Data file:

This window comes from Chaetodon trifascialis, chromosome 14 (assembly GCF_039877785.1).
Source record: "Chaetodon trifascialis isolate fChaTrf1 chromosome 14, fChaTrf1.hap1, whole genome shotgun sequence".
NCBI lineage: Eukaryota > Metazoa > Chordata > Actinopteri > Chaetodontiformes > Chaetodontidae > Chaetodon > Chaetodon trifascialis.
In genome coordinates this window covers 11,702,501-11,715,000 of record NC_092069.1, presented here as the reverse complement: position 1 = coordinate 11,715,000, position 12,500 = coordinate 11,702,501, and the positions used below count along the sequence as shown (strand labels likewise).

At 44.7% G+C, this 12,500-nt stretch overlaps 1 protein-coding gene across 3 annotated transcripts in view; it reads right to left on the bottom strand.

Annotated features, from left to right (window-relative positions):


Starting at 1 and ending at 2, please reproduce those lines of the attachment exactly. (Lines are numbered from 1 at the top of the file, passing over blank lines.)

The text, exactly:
This window comes from Chaetodon trifascialis, chromosome 14 (assembly GCF_039877785.1).
Source record: "Chaetodon trifascialis isolate fChaTrf1 chromosome 14, fChaTrf1.hap1, whole genome shotgun sequence".